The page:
A new study has confirmed that bone marrow transplantation after fertility-destroying chemotherapy in female mice restores fertility throughout their normal reproductive life.
The study was conducted by a team of researchers led by Jonathan Tilly at Massachusetts General Hospital (MGH).
As part of the study researchers gave adult female mice treated with infertility-inducing chemotherapy bone marrow transplants from non-treated, healthy adult females either one week or two months after chemotherapy.
Both the males and the donor females were black in coat colour while the recipient females were white-coated. As a result, the coat colour of any pups would indicate the source of egg cells used to make the offspring, with tan coats signifying eggs from the recipients and black coats indicating that the eggs had come from marrow donors.
The study found that out of the 10 females that received bone marrow transplants one week after chemotherapy, 9 achieved several successful pregnancies during the study period and all pups were offspring of the recipients.
Additional experiments indicated that resuming mating sooner after transplantation improved fertility rates. When chemotherapy doses were increased to levels expected to cause death in half the mice, those that also received bone marrow transplants had improved rates of both survival and long-term fertility.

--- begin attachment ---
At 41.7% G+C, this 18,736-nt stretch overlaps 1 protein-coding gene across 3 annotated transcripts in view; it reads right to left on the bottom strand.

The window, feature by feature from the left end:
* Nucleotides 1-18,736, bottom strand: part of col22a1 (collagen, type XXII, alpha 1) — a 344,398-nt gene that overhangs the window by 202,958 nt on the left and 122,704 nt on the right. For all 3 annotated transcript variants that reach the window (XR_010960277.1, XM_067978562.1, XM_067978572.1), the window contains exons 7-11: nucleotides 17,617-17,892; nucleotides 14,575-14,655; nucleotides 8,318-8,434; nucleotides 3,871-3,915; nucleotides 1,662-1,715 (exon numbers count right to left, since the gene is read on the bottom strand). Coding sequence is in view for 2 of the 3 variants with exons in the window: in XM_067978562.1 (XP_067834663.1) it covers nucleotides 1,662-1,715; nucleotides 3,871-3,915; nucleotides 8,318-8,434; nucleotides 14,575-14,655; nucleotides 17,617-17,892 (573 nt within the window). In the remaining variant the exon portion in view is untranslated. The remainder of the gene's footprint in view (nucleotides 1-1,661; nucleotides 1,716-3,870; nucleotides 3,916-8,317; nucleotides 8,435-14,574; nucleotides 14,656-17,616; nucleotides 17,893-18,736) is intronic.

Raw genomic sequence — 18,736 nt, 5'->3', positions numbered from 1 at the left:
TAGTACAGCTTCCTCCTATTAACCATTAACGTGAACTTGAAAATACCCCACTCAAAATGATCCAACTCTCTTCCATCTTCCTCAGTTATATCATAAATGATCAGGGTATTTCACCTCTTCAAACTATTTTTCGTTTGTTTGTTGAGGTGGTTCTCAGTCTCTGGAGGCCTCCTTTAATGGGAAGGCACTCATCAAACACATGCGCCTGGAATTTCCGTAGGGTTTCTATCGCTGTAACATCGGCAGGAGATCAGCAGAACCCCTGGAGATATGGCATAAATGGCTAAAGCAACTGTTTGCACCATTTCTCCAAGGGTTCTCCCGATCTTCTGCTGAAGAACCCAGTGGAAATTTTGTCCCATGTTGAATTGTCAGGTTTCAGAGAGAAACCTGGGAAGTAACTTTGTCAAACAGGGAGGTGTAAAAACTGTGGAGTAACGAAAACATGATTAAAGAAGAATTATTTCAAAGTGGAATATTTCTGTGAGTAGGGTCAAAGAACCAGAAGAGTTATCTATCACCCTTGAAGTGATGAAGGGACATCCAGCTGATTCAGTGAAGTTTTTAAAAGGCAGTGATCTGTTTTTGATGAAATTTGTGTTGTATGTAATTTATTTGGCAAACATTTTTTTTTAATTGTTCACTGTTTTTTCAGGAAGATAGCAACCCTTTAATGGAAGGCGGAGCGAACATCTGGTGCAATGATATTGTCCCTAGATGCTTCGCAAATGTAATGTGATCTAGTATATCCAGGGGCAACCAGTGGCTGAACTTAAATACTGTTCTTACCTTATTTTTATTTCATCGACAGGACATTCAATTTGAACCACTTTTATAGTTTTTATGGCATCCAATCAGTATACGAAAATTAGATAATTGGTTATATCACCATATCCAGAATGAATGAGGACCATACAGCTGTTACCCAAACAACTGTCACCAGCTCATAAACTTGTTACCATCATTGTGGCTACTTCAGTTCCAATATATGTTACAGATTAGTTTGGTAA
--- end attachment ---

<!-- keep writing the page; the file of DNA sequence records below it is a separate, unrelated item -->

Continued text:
The coat-colour results of the mating trial indicated that the transplanted marrow's contribution to restoring fertility did not involve cells destined to becoming fertilizable eggs.
To further investigate this observation researchers gave chemotherapy-treated females, marrow from transgenic females that expressed a green fluorescent protein (GFP) marker only on germline cells, which were precursor cells involved in producing oocytes.
Researchers confirmed that no immune cells from the germline-only GFP strain contained the marker protein, making it highly unlikely that GFP-labelled cells in the ovaries of females receiving germline-only-labeled marrow were anything other than oocytes.
"Right now, we really don't know exactly what it is in marrow that restores recipient oocyte production and rescues long-term fertility. However, we do know without question that immature oocytes can be generated from cells in adult bone marrow, but they are probably not critical to the fertility rescue observed after the transplants," the authors said.
The findings of the study were published in the August issue of Journal of Clinical Oncology.